The impact of events in and since October 1973 upon politics within the individual oil-exporting states of the middle-east may have been less urgent than their impact on politics in the oil-importing world, but it is unlikely, in the final analysis to be less traumatic. Within a few months a group of countries with enormous territory but in the aggregate, a comparatively tiny population has been catapulted into a new economic era.
Even for those countries like Iran and Iraq whose populations are relatively large and whose external balances of payments may soon be in deficit accumulated surpluses and confident expectations of future increase a means that, for the moment at least the traditional constraint upon economic development imposed by the availability of investment capital has ceased to dominate planning. With the contraction of world demand for oil since 1973, some must resort again to borrowing while some and some will have to trim or defer particular development projects.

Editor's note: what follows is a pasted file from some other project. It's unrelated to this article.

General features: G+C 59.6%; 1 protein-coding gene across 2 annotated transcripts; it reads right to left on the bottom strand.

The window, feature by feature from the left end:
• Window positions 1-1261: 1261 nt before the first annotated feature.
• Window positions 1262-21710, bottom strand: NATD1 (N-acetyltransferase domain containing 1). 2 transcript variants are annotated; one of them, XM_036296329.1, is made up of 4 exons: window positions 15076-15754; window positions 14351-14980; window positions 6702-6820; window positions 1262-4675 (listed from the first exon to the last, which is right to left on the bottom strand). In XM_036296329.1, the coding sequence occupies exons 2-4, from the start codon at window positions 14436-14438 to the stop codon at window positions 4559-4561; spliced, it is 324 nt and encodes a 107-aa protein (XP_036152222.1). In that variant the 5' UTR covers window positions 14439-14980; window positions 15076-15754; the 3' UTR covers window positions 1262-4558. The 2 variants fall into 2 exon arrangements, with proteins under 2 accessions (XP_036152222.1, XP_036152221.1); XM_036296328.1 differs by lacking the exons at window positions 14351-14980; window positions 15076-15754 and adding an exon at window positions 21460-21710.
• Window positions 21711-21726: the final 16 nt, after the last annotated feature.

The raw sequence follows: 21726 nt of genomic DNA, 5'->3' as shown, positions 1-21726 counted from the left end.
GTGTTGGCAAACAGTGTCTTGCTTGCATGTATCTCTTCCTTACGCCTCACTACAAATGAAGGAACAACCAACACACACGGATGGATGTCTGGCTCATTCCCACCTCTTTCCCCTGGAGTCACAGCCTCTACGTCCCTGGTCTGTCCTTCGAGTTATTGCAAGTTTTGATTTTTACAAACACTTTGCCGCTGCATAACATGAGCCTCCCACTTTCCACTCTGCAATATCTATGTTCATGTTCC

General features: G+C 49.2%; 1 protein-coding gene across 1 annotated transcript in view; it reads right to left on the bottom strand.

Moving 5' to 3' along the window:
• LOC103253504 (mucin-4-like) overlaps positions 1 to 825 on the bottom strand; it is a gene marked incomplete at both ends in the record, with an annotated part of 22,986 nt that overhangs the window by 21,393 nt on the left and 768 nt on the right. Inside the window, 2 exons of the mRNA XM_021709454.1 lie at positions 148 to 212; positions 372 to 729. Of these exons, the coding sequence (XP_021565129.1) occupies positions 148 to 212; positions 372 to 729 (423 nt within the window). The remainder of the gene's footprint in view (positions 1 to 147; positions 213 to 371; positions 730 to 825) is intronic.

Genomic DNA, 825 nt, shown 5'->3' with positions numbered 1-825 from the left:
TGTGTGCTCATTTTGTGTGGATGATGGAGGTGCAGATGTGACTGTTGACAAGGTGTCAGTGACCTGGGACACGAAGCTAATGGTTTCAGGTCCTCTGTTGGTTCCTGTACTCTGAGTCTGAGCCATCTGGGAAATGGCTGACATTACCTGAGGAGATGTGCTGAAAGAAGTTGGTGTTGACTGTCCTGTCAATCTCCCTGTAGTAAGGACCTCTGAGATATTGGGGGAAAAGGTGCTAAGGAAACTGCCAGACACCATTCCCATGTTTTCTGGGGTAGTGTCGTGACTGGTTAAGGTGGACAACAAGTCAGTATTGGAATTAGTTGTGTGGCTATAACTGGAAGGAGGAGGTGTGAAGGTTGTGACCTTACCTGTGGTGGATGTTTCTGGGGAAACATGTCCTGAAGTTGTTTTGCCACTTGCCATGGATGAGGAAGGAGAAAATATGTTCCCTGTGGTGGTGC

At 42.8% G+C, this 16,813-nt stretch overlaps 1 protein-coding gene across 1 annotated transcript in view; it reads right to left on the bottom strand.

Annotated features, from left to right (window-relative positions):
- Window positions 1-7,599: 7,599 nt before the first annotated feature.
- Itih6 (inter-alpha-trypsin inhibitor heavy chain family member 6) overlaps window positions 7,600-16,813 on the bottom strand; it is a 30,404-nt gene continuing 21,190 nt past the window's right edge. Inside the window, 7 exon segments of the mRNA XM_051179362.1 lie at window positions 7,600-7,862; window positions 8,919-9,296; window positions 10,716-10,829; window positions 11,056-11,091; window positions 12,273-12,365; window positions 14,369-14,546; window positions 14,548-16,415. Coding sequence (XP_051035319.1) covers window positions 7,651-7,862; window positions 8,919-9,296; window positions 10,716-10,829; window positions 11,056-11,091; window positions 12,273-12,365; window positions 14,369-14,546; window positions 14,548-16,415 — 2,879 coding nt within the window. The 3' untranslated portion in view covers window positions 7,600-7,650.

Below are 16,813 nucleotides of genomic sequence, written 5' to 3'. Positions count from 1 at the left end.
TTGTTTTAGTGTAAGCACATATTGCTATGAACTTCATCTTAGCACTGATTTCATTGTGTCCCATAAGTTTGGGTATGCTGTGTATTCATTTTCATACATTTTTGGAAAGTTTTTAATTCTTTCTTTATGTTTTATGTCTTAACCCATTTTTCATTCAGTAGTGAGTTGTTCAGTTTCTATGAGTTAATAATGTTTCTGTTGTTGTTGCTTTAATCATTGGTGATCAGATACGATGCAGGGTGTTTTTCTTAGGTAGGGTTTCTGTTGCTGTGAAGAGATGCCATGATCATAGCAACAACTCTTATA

The fact remains that for all practical purposes, their current ability to buy the essentials of economic luxuries if not all of them seems effectively unconstrained. During the period of 1974-6 as an indication, OPEC having paid for their enormously increased imports will have accumulated a surplus income from oil sales. Obviously that surplus is distributed very unevenly.